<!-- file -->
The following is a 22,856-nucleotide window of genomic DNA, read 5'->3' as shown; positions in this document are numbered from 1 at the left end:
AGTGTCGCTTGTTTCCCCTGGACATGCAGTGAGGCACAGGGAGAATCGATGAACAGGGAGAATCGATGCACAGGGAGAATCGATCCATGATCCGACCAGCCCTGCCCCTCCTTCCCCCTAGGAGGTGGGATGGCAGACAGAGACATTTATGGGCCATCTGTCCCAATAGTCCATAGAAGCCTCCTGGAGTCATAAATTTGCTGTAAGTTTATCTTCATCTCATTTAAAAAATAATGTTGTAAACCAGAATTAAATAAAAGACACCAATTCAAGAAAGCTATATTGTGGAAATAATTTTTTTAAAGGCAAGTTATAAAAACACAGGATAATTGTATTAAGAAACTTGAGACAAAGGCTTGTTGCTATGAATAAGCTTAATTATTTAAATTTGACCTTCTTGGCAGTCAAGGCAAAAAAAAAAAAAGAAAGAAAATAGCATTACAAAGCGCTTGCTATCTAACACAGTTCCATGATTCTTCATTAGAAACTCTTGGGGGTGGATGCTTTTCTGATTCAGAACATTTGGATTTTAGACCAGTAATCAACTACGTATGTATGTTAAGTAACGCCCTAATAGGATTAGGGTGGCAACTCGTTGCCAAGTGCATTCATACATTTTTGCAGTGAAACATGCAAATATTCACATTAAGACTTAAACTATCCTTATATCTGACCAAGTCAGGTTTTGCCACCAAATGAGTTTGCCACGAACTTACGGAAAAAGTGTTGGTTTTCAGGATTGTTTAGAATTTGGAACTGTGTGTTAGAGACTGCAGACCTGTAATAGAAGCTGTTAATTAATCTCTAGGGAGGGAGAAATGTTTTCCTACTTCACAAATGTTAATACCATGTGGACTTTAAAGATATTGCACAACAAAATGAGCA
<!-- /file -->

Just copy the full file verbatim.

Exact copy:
The following is a 22,856-nucleotide window of genomic DNA, read 5'->3' as shown; positions in this document are numbered from 1 at the left end:
AGTGTCGCTTGTTTCCCCTGGACATGCAGTGAGGCACAGGGAGAATCGATGAACAGGGAGAATCGATGCACAGGGAGAATCGATCCATGATCCGACCAGCCCTGCCCCTCCTTCCCCCTAGGAGGTGGGATGGCAGACAGAGACATTTATGGGCCATCTGTCCCAATAGTCCATAGAAGCCTCCTGGAGTCATAAATTTGCTGTAAGTTTATCTTCATCTCATTTAAAAAATAATGTTGTAAACCAGAATTAAATAAAAGACACCAATTCAAGAAAGCTATATTGTGGAAATAATTTTTTTAAAGGCAAGTTATAAAAACACAGGATAATTGTATTAAGAAACTTGAGACAAAGGCTTGTTGCTATGAATAAGCTTAATTATTTAAATTTGACCTTCTTGGCAGTCAAGGCAAAAAAAAAAAAAGAAAGAAAATAGCATTACAAAGCGCTTGCTATCTAACACAGTTCCATGATTCTTCATTAGAAACTCTTGGGGGTGGATGCTTTTCTGATTCAGAACATTTGGATTTTAGACCAGTAATCAACTACGTATGTATGTTAAGTAACGCCCTAATAGGATTAGGGTGGCAACTCGTTGCCAAGTGCATTCATACATTTTTGCAGTGAAACATGCAAATATTCACATTAAGACTTAAACTATCCTTATATCTGACCAAGTCAGGTTTTGCCACCAAATGAGTTTGCCACGAACTTACGGAAAAAGTGTTGGTTTTCAGGATTGTTTAGAATTTGGAACTGTGTGTTAGAGACTGCAGACCTGTAATAGAAGCTGTTAATTAATCTCTAGGGAGGGAGAAATGTTTTCCTACTTCACAAATGTTAATACCATGTGGACTTTAAAGATATTGCACAACAAAATGAGCA